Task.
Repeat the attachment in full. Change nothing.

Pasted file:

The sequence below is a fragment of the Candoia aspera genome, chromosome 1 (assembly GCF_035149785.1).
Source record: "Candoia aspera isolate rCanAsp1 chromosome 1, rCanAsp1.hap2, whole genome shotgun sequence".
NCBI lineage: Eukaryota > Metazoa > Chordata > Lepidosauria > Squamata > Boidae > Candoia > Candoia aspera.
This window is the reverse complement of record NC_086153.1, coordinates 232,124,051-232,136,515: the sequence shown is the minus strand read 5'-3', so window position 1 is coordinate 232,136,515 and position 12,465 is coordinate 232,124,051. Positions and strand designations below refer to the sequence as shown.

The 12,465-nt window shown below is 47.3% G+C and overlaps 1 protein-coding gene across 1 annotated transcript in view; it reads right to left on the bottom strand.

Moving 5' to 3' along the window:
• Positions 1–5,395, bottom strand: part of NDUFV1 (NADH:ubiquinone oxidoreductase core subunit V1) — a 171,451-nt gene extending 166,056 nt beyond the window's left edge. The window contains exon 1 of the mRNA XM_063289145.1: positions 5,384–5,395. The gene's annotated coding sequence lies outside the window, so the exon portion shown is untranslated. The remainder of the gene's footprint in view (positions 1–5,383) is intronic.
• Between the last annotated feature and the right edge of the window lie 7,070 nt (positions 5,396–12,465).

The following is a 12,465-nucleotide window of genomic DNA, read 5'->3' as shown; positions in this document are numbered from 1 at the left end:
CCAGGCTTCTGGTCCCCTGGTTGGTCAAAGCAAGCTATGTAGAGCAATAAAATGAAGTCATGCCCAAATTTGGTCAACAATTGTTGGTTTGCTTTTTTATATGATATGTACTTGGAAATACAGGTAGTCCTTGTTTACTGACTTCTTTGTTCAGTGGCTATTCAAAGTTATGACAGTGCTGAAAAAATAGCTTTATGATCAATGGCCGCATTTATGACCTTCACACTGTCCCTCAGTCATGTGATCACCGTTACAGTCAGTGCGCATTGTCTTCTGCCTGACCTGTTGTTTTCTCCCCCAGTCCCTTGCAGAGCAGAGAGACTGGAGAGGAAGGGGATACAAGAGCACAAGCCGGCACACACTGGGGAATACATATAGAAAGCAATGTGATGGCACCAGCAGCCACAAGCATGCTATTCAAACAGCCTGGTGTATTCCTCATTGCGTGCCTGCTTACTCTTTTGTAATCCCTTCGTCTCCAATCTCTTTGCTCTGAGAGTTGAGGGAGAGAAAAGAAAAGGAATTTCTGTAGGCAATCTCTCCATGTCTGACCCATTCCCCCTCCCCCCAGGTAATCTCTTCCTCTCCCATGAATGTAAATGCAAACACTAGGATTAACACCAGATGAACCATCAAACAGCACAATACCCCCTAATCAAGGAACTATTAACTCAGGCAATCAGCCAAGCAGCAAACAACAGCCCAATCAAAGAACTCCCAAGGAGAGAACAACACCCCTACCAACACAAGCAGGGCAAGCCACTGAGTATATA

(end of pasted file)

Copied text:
The sequence below is a fragment of the Candoia aspera genome, chromosome 1 (assembly GCF_035149785.1).
Source record: "Candoia aspera isolate rCanAsp1 chromosome 1, rCanAsp1.hap2, whole genome shotgun sequence".
NCBI lineage: Eukaryota > Metazoa > Chordata > Lepidosauria > Squamata > Boidae > Candoia > Candoia aspera.
This window is the reverse complement of record NC_086153.1, coordinates 232,124,051-232,136,515: the sequence shown is the minus strand read 5'-3', so window position 1 is coordinate 232,136,515 and position 12,465 is coordinate 232,124,051. Positions and strand designations below refer to the sequence as shown.

The 12,465-nt window shown below is 47.3% G+C and overlaps 1 protein-coding gene across 1 annotated transcript in view; it reads right to left on the bottom strand.

Moving 5' to 3' along the window:
• Positions 1–5,395, bottom strand: part of NDUFV1 (NADH:ubiquinone oxidoreductase core subunit V1) — a 171,451-nt gene extending 166,056 nt beyond the window's left edge. The window contains exon 1 of the mRNA XM_063289145.1: positions 5,384–5,395. The gene's annotated coding sequence lies outside the window, so the exon portion shown is untranslated. The remainder of the gene's footprint in view (positions 1–5,383) is intronic.
• Between the last annotated feature and the right edge of the window lie 7,070 nt (positions 5,396–12,465).

The following is a 12,465-nucleotide window of genomic DNA, read 5'->3' as shown; positions in this document are numbered from 1 at the left end:
CCAGGCTTCTGGTCCCCTGGTTGGTCAAAGCAAGCTATGTAGAGCAATAAAATGAAGTCATGCCCAAATTTGGTCAACAATTGTTGGTTTGCTTTTTTATATGATATGTACTTGGAAATACAGGTAGTCCTTGTTTACTGACTTCTTTGTTCAGTGGCTATTCAAAGTTATGACAGTGCTGAAAAAATAGCTTTATGATCAATGGCCGCATTTATGACCTTCACACTGTCCCTCAGTCATGTGATCACCGTTACAGTCAGTGCGCATTGTCTTCTGCCTGACCTGTTGTTTTCTCCCCCAGTCCCTTGCAGAGCAGAGAGACTGGAGAGGAAGGGGATACAAGAGCACAAGCCGGCACACACTGGGGAATACATATAGAAAGCAATGTGATGGCACCAGCAGCCACAAGCATGCTATTCAAACAGCCTGGTGTATTCCTCATTGCGTGCCTGCTTACTCTTTTGTAATCCCTTCGTCTCCAATCTCTTTGCTCTGAGAGTTGAGGGAGAGAAAAGAAAAGGAATTTCTGTAGGCAATCTCTCCATGTCTGACCCATTCCCCCTCCCCCCAGGTAATCTCTTCCTCTCCCATGAATGTAAATGCAAACACTAGGATTAACACCAGATGAACCATCAAACAGCACAATACCCCCTAATCAAGGAACTATTAACTCAGGCAATCAGCCAAGCAGCAAACAACAGCCCAATCAAAGAACTCCCAAGGAGAGAACAACACCCCTACCAACACAAGCAGGGCAAGCCACTGAGTATATA